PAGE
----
A Book Review by Frank O’Shea
Alan McMonagle. Ithaca Picador, London 2017 310 pp.
ISBN: 978 1 5098 2985 9
RRP: €15 (postage free from Kennys.ie)
In any list of memorable opening sentences, Galway writer Alan McMonagle’s start to his first novel has to be up there with the best: ‘I am the cancer-ridden only son of a dangerous driver who has thoughts of turning herself into a man.’ Never mind that only the second of those four snippets of information is actually true, because the reader can hardly leave a story that calls so alluringly.
The speaker is eleven-year old Jason Lowry and he is fixated on trying to find out who his father is. He is living with his mother; she is not quite 30 and won’t answer the question for him, quite possibly because she doesn’t know. She manages to pay the rent by providing a free service to their randy landlord and uses the hint of the same to keep the local policeman off her case. She smokes ‘rollies’, has an endless supply of vodka and works at a local deli whenever she feels like it.
As the story progresses, Jason finds uncertain companionship from a girl of his own age whose main obsession is whether her ‘knockers’ are noticeable. We never learn her name and by the end of the book, the reader may well wonder whether she exists at all except in the mind of the troubled Jason.
Come to think of it, the reader may speculate on Jason also and may need to consider whether the logic of the story should take second place to the exuberance of the telling. Take Jason for example. He has the mind and concerns of a timid eleven-year old, used to being beaten up by older boys. But when he interacts with others, even with his bullies, he takes on the voice and mannerisms of a much older wisecracking smartass – think Sam Spade or James Bond.
Then there is the town where the story is set. It is less a real place in the Irish midlands than an amalgam of all the things the story needs: a bridge from which folk jump to their deaths, an unfinished shopping centre, a hill section where the rich live and which invites vandalism, a place where young hoons gather to do loud wheelies, a laneway where the drunks congregate around a small fire, a swamp whose wonky KEEP OUT sign maintains high-vis workers in employment.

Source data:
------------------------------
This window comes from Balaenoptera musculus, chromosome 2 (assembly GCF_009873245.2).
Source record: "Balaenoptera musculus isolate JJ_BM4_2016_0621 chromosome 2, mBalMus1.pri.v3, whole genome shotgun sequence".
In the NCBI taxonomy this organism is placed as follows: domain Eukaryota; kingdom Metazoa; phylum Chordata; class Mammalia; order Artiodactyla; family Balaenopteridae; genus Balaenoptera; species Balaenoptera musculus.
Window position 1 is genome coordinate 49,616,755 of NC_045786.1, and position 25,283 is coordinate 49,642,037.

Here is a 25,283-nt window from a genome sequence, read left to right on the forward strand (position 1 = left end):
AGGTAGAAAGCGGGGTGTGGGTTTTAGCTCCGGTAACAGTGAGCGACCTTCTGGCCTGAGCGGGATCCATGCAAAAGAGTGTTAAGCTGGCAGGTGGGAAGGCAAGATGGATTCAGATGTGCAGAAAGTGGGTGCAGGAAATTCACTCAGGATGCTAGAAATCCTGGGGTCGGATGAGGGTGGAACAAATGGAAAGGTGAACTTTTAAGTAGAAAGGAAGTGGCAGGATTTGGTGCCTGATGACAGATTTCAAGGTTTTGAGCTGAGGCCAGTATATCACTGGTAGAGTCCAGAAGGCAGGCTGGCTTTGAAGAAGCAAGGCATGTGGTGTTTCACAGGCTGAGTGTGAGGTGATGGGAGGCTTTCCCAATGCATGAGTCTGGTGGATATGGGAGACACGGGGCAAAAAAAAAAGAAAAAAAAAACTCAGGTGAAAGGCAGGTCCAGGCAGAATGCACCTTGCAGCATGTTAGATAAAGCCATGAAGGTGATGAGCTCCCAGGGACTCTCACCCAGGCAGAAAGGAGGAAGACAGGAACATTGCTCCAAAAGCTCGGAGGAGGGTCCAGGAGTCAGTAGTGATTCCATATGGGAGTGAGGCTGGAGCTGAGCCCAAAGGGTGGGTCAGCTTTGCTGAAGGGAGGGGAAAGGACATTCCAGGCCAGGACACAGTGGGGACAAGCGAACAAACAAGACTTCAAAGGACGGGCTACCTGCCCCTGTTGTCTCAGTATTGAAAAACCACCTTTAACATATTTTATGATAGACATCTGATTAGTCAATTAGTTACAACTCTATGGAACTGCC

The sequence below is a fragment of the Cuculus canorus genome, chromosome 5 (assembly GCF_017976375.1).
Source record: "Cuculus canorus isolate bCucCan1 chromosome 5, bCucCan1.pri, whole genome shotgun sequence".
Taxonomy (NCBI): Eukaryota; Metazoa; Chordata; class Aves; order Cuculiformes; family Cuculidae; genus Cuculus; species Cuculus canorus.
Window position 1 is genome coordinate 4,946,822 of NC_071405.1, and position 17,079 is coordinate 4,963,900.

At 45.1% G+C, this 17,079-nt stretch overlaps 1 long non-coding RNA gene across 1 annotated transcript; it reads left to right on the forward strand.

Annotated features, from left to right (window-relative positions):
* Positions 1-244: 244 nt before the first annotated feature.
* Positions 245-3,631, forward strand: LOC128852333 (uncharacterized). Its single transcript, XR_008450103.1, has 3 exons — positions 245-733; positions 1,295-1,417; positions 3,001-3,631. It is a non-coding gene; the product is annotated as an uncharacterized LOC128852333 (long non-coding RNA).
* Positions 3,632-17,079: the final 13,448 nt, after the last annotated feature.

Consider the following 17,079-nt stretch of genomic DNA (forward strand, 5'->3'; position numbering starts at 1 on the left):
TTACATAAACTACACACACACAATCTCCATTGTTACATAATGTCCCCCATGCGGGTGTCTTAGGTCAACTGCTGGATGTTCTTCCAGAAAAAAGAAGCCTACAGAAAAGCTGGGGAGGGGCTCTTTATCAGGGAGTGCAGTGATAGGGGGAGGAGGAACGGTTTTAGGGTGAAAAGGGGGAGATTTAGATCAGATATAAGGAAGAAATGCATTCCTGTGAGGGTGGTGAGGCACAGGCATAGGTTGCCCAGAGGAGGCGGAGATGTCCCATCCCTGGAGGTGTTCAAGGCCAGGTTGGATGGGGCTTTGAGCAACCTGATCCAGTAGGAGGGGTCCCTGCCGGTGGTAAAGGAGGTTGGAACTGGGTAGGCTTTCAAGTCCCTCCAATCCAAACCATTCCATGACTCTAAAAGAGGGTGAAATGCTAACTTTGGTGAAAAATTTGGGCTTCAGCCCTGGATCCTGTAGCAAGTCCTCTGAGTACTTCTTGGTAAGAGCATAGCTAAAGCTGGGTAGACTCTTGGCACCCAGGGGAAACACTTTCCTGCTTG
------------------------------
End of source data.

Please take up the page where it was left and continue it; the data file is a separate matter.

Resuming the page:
And the residents are selected for their use to the writer rather than to the story: Flukey Nolan whom Jason thinks may be his father, the McManus brothers called Brains and No-brains who beat him up whenever they meet, Slug Doyle, Lily the Nose and the inseparable duo Harry Brewster and Fergal Flood, one half-deaf, the other blind in one eye.
The book is set in 2009, ‘the summer after all the money disappeared. One minute it was here. The next it had vanished. All of it. Without trace.’ Which brings me back to the speculation that while Jason may
inspire our sympathy and his mother our censure, we may miss what the book is doing. In the context of modern Irish writers, Kevin Barry (City of Bohane) provides the location, Donal Ryan (The Spinning Heart) gives the post-crash setting, while Jason seems like a juvenile version of Patrick McCabe’s Butcher Boy. And by coincidence, each of those three provides an endorsement of the book on the front or back cover.
This is not to take from the enjoyment of the story, but to suggest that it is less a logical narrative than a kind of extended writing exercise, a way for the author to allow his imagination to take control of his pen. And since that puts him in distinguished company of people like Flann O’Brien and James Joyce, it should be treated as praise, not as censure.
Darkly comic and quite enthralling.
Frank O’Shea is a member of the Tinteán collective